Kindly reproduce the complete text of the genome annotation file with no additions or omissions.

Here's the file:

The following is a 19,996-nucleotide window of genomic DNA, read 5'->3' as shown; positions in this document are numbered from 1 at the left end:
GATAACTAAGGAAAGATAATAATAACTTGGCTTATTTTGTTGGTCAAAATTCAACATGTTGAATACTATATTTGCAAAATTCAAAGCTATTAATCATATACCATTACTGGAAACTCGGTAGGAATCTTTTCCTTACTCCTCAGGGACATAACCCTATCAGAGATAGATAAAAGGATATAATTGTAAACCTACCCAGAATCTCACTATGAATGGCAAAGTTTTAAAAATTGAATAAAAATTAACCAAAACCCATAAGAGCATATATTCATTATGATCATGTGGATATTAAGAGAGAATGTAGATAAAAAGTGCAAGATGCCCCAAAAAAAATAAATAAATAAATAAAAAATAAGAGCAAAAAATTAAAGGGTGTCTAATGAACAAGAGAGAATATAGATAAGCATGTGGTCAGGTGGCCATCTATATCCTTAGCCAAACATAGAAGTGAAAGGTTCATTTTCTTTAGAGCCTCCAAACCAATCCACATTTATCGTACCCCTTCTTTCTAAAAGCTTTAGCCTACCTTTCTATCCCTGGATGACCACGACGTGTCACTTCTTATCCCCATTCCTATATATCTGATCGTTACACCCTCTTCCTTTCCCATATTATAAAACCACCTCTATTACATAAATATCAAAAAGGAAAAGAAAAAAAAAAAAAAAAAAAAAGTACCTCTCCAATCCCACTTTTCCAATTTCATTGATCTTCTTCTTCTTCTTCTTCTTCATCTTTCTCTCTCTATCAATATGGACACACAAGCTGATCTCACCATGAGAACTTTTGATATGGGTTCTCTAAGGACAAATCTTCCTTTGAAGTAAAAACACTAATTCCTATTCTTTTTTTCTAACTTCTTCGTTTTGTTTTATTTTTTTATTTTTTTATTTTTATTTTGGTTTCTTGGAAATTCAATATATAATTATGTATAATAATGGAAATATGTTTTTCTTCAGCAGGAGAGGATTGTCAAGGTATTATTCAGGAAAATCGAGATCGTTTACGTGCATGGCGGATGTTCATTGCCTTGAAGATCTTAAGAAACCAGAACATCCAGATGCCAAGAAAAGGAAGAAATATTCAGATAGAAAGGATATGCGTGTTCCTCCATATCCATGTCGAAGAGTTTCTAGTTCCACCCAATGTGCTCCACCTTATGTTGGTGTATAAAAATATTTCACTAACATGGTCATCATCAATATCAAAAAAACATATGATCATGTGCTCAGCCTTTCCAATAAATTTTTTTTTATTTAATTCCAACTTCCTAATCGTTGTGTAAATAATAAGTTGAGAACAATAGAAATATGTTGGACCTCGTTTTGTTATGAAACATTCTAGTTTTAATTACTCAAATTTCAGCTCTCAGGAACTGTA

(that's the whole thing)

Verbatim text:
The following is a 19,996-nucleotide window of genomic DNA, read 5'->3' as shown; positions in this document are numbered from 1 at the left end:
GATAACTAAGGAAAGATAATAATAACTTGGCTTATTTTGTTGGTCAAAATTCAACATGTTGAATACTATATTTGCAAAATTCAAAGCTATTAATCATATACCATTACTGGAAACTCGGTAGGAATCTTTTCCTTACTCCTCAGGGACATAACCCTATCAGAGATAGATAAAAGGATATAATTGTAAACCTACCCAGAATCTCACTATGAATGGCAAAGTTTTAAAAATTGAATAAAAATTAACCAAAACCCATAAGAGCATATATTCATTATGATCATGTGGATATTAAGAGAGAATGTAGATAAAAAGTGCAAGATGCCCCAAAAAAAATAAATAAATAAATAAAAAATAAGAGCAAAAAATTAAAGGGTGTCTAATGAACAAGAGAGAATATAGATAAGCATGTGGTCAGGTGGCCATCTATATCCTTAGCCAAACATAGAAGTGAAAGGTTCATTTTCTTTAGAGCCTCCAAACCAATCCACATTTATCGTACCCCTTCTTTCTAAAAGCTTTAGCCTACCTTTCTATCCCTGGATGACCACGACGTGTCACTTCTTATCCCCATTCCTATATATCTGATCGTTACACCCTCTTCCTTTCCCATATTATAAAACCACCTCTATTACATAAATATCAAAAAGGAAAAGAAAAAAAAAAAAAAAAAAAAAGTACCTCTCCAATCCCACTTTTCCAATTTCATTGATCTTCTTCTTCTTCTTCTTCTTCATCTTTCTCTCTCTATCAATATGGACACACAAGCTGATCTCACCATGAGAACTTTTGATATGGGTTCTCTAAGGACAAATCTTCCTTTGAAGTAAAAACACTAATTCCTATTCTTTTTTTCTAACTTCTTCGTTTTGTTTTATTTTTTTATTTTTTTATTTTTATTTTGGTTTCTTGGAAATTCAATATATAATTATGTATAATAATGGAAATATGTTTTTCTTCAGCAGGAGAGGATTGTCAAGGTATTATTCAGGAAAATCGAGATCGTTTACGTGCATGGCGGATGTTCATTGCCTTGAAGATCTTAAGAAACCAGAACATCCAGATGCCAAGAAAAGGAAGAAATATTCAGATAGAAAGGATATGCGTGTTCCTCCATATCCATGTCGAAGAGTTTCTAGTTCCACCCAATGTGCTCCACCTTATGTTGGTGTATAAAAATATTTCACTAACATGGTCATCATCAATATCAAAAAAACATATGATCATGTGCTCAGCCTTTCCAATAAATTTTTTTTTATTTAATTCCAACTTCCTAATCGTTGTGTAAATAATAAGTTGAGAACAATAGAAATATGTTGGACCTCGTTTTGTTATGAAACATTCTAGTTTTAATTACTCAAATTTCAGCTCTCAGGAACTGTA